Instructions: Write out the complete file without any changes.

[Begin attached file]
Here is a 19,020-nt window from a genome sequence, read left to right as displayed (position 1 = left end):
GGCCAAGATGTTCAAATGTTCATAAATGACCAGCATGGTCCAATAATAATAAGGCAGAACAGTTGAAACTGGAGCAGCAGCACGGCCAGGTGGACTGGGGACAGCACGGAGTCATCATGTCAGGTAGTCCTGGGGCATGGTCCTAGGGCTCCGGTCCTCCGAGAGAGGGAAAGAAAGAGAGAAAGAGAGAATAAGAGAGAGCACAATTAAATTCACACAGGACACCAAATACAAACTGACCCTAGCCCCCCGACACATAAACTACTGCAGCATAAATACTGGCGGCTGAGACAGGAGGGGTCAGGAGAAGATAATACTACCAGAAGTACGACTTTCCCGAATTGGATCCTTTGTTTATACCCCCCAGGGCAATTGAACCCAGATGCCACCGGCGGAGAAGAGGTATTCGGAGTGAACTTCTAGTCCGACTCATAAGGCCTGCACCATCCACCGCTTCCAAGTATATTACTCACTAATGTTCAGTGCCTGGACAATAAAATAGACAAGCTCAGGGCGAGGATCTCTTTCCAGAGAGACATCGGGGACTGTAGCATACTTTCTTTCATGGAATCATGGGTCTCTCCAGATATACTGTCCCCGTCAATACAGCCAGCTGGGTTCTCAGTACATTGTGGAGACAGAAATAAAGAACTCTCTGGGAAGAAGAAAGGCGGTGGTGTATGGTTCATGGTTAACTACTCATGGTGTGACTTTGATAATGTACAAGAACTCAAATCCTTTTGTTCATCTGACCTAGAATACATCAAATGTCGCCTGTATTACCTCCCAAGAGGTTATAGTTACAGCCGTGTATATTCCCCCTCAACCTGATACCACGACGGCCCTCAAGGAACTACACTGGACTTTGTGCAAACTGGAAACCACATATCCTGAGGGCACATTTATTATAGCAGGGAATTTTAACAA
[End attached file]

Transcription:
Here is a 19,020-nt window from a genome sequence, read left to right as displayed (position 1 = left end):
GGCCAAGATGTTCAAATGTTCATAAATGACCAGCATGGTCCAATAATAATAAGGCAGAACAGTTGAAACTGGAGCAGCAGCACGGCCAGGTGGACTGGGGACAGCACGGAGTCATCATGTCAGGTAGTCCTGGGGCATGGTCCTAGGGCTCCGGTCCTCCGAGAGAGGGAAAGAAAGAGAGAAAGAGAGAATAAGAGAGAGCACAATTAAATTCACACAGGACACCAAATACAAACTGACCCTAGCCCCCCGACACATAAACTACTGCAGCATAAATACTGGCGGCTGAGACAGGAGGGGTCAGGAGAAGATAATACTACCAGAAGTACGACTTTCCCGAATTGGATCCTTTGTTTATACCCCCCAGGGCAATTGAACCCAGATGCCACCGGCGGAGAAGAGGTATTCGGAGTGAACTTCTAGTCCGACTCATAAGGCCTGCACCATCCACCGCTTCCAAGTATATTACTCACTAATGTTCAGTGCCTGGACAATAAAATAGACAAGCTCAGGGCGAGGATCTCTTTCCAGAGAGACATCGGGGACTGTAGCATACTTTCTTTCATGGAATCATGGGTCTCTCCAGATATACTGTCCCCGTCAATACAGCCAGCTGGGTTCTCAGTACATTGTGGAGACAGAAATAAAGAACTCTCTGGGAAGAAGAAAGGCGGTGGTGTATGGTTCATGGTTAACTACTCATGGTGTGACTTTGATAATGTACAAGAACTCAAATCCTTTTGTTCATCTGACCTAGAATACATCAAATGTCGCCTGTATTACCTCCCAAGAGGTTATAGTTACAGCCGTGTATATTCCCCCTCAACCTGATACCACGACGGCCCTCAAGGAACTACACTGGACTTTGTGCAAACTGGAAACCACATATCCTGAGGGCACATTTATTATAGCAGGGAATTTTAACAA